In our reading of "Feel the Fear and Do it Anyway", Susan Jeffers talks about how complaining is one of the many ways that we can tell if we are standing in the role of the victim, and not taking responsibility. She says, "I have been careful not to ask you to believe that you are responsible for all the your experiences in life. Rather, I ask you to believe you are the cause of all your experiences of life, meaning that you are the cause of your reactions to everything that happens to you."
One of the self-work activities that was offered to the Inner Circle Members was to bring awareness to their own complaining, as I find that complaining is often like bad breath--we only notice it in other people. I urged the Inner Circle Members to put a rubber band or elastic of some sort around their wrist and each time they noticed themselves complaining to move it to the other wrist.
It is 10:22am as I write this, and I have already moved my HOT PINK hair tie twice. Actually, I moved it twice before 9:00am, and I realized that both times I was complaining about the same thing, to two different people.
So, what was I complaining about? My children, and the fact that combined they woke up 5 times last night, which means mommy is quite tired this morning.
So, what am I responsible for?
No, I couldn't change the quantity or quality of the sleep that I got last night, but I definitely can change how I related to those facts. I could have continued to moan and groan about my children and my lack of sleeping, so that I would inevitable go through the day exhausted and annoyed, or I could take a totally different approach.
I won't lie to you and say that one of my first thoughts this morning was, "When can I take a nap?" but at the end of the day, no nap was needed because I shifted how I related to my reality. Instead of taking an afternoon nap, I went for an hour and a half walk in the forest with our dog. What a joy for both of us!
What about you? What steps can you take to bring awareness to your complaining, and how you are choosing PAIN over POWER?
Creater of the Emerge Book Circle
Read. Connect. Emerge.
Our garage is linked to the main entry to our house through a small stairway with doors on each side. A few months ago, my daughter, who is 5, decided that she wanted to climb the stairs “in the night,” as she likes to call it. Both doors are closed with no light penetrating in, and she climbs up in the pitch black holding onto the handrail. It has now become a habit, and my 2 year old son has followed suit.
Many children would think this is scary. Many children would be afraid of the dark, and wouldn’t want to do what my daughter is doing.
As I have watched her do this day after day, week after week, I have held my tongue. At the beginning I wanted to ask her if she was scared, but I didn’t. Throughout, I have wanted to praise her courage for not being scared, but I haven’t.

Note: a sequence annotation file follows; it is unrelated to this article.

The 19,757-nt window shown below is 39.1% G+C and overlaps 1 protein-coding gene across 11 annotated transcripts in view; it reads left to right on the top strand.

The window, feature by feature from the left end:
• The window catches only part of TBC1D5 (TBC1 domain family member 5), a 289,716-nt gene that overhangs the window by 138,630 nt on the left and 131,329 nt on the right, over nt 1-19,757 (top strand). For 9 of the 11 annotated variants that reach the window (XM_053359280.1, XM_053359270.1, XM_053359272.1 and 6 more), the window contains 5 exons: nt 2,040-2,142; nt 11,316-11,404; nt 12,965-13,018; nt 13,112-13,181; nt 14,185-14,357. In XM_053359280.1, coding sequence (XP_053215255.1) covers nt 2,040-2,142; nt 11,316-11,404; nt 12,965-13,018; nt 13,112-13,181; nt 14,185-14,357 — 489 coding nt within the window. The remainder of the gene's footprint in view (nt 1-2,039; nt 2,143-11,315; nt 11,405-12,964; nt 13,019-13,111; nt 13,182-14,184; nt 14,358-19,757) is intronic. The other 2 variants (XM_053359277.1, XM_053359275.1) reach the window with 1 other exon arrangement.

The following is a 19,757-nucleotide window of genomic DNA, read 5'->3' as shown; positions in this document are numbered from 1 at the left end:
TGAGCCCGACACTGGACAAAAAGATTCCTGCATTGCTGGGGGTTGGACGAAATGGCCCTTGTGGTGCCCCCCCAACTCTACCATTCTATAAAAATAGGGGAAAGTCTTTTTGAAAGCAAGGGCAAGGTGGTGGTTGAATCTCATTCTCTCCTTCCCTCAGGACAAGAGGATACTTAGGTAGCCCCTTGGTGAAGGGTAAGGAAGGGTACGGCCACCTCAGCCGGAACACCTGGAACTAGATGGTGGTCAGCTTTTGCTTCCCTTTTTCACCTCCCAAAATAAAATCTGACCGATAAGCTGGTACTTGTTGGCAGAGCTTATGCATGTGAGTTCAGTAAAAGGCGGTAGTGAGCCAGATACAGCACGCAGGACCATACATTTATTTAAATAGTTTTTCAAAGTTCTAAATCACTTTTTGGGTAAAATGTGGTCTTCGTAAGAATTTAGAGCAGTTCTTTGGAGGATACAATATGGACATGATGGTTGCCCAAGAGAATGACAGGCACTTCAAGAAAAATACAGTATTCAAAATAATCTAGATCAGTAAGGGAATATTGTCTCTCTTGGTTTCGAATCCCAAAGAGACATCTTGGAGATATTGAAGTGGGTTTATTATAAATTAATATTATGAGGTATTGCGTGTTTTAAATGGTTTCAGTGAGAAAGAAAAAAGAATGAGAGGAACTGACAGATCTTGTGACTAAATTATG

Do you want to know why?
Because our feelings don’t actually become real until we name them. Nothing is scary, until we say it is scary. Nothing is worrisome, until we say we are worried. Nothing is anxiety-inducing, until we say we are anxious. Nothing is stressful, until we say we are stressed.
Which means, that if I were to tell my daughter I was proud of her for doing something scary, she would then be scared.
Yesterday, I was at the park with my children and I heard a dad say to his sons, “Don’t be scared of the big kids!” In that moment, I asked myself, “Were they scared? And if not, are they scared now?”
A couple of hours later, back at home, my daughter and I walked into the hallway together and she turned on the light “because it is scary.”
I turned to her and said, “An hour ago, you walked in the stairs in the dark and it wasn’t scary, but this is scary. What’s the difference?” She couldn’t give me an answer, but I have my own--I gave her the word and the context.
The stairs between the garage and the main house aren’t scary because I never alluded to her that they were. Yet the stairs from the first floor to the second floor are scary, because at some point I told her they were. It’s the same reason she likes the hall light to be on when she sleeps--because I told her about being scared of the dark.
I think that many of her fears have come from me. My words of “be careful”, and references to “being afraid,” and my questioning, “Are you sure? It might be scary.”
One of the first lessons in the book "Feel the Fear and Do it Anyway" by Susan Jeffers is to look at our vocabulary, and to make shifts in the words we use. She refers to it as pain vocabulary, versus POWER vocabulary.
Here are a few of her suggested replacements:
Change "I can't" to "I won't".
Change "I should" to "I could."
Change "It's a problem" to "It's an opportunity."
Change "If only" to "Next time."
Here are some of my own:
I am not worried, I am planning.
I am not busy, I am energized.
I am not tired, I am contemplative.
I am not stressed, I am enthusiastic.
I am not scared, I am excited.
I invite you to try some of them out and then leave a comment below to let me know how you feel afterwards.
Creator of the Emerge Book Circle
Read. Connect. Emerge.
Theresa Destrebecq, the founder of the EBC, is the primary contributor, with some sprinklings of guests posts from EBC members.
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